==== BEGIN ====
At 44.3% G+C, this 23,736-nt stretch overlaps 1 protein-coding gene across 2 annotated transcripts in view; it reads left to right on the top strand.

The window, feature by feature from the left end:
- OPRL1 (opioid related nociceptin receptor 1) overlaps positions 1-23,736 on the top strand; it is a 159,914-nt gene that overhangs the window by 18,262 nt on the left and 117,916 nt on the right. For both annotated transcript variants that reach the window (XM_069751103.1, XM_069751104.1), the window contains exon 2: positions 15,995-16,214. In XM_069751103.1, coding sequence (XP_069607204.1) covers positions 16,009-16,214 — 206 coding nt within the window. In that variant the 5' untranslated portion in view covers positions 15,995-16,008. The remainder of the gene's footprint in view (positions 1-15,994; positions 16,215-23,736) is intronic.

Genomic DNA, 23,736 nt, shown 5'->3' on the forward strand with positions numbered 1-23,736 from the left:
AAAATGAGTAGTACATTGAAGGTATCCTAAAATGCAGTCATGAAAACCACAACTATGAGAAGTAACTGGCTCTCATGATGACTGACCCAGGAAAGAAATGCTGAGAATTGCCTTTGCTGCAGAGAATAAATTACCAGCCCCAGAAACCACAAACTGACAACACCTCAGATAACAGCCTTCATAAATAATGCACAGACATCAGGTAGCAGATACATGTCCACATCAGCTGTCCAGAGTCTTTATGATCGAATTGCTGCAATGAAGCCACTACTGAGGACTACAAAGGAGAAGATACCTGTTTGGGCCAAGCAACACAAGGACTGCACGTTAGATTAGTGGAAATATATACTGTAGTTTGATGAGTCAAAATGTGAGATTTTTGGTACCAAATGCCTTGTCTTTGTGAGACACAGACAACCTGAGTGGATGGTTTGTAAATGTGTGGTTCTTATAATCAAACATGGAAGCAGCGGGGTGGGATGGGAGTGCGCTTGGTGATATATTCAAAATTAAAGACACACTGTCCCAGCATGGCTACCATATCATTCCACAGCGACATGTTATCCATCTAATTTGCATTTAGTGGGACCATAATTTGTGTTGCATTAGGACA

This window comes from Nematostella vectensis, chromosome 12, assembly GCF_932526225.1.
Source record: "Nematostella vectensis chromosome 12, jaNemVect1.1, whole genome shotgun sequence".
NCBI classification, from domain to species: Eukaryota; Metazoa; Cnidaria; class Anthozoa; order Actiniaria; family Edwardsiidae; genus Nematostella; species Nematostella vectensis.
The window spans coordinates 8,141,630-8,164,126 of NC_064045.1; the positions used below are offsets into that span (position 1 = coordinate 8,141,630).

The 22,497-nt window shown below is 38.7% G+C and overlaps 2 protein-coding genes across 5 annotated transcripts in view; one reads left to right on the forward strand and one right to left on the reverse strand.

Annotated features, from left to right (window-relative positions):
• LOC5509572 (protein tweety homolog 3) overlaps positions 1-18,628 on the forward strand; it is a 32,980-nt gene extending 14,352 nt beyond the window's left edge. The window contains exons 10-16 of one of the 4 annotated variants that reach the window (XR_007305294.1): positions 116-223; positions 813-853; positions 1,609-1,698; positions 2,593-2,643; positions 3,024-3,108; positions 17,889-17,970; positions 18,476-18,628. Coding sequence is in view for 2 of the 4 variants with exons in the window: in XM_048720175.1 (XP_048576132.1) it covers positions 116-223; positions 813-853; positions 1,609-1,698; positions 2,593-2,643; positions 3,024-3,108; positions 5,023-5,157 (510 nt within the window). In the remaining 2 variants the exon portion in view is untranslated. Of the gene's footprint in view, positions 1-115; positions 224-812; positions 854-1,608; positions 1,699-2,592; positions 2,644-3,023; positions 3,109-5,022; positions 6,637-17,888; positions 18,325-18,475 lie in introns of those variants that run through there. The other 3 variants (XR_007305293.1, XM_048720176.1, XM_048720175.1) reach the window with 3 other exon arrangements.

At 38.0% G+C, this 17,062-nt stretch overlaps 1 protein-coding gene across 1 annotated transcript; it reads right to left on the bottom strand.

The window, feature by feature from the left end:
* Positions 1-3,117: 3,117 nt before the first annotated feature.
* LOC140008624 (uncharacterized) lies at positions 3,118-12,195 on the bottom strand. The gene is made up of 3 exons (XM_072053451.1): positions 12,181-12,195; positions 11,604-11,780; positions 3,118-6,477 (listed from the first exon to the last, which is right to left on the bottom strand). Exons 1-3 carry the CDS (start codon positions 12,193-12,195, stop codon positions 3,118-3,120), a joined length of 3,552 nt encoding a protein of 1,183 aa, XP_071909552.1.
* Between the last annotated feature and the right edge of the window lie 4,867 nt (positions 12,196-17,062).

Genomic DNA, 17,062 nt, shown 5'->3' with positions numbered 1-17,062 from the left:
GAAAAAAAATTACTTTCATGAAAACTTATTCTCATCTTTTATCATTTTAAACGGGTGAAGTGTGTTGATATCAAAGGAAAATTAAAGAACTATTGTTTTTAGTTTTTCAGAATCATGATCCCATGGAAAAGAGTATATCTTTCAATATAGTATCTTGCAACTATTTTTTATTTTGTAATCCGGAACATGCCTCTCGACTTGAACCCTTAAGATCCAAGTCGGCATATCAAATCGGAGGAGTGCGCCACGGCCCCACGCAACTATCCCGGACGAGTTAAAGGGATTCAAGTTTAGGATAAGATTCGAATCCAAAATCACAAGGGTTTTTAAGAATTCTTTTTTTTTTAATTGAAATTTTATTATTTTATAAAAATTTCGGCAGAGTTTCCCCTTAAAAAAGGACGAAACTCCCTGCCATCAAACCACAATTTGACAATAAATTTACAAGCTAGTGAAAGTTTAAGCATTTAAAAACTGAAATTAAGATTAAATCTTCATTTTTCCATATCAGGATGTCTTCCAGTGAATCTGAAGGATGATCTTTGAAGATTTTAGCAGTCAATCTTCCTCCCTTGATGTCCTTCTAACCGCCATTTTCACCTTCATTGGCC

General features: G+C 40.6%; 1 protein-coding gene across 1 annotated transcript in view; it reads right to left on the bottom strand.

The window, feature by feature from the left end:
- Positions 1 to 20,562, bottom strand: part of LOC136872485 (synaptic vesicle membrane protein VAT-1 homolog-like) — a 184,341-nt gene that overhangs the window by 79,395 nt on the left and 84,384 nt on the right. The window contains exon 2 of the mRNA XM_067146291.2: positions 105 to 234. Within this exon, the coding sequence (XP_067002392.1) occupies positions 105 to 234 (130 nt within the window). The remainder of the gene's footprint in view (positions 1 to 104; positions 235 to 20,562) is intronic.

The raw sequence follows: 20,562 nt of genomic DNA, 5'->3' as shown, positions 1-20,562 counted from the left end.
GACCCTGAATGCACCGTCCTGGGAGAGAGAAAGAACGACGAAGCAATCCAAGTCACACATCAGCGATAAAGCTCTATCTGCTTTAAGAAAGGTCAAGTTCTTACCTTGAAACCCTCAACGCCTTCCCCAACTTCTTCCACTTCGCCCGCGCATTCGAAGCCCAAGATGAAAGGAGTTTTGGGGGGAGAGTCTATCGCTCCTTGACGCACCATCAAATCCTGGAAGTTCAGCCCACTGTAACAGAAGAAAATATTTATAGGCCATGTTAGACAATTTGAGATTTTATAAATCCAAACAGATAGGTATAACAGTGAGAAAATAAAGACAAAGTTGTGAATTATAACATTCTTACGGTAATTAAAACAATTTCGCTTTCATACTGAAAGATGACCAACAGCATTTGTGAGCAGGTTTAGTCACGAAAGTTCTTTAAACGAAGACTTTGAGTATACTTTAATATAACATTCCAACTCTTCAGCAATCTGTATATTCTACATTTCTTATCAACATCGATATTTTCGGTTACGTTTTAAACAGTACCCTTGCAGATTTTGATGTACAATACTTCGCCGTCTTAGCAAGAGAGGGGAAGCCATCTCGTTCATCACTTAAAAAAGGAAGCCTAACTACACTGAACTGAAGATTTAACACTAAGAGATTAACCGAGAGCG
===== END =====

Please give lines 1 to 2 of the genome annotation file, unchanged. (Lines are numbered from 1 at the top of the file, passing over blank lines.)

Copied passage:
At 44.3% G+C, this 23,736-nt stretch overlaps 1 protein-coding gene across 2 annotated transcripts in view; it reads left to right on the top strand.

The window, feature by feature from the left end: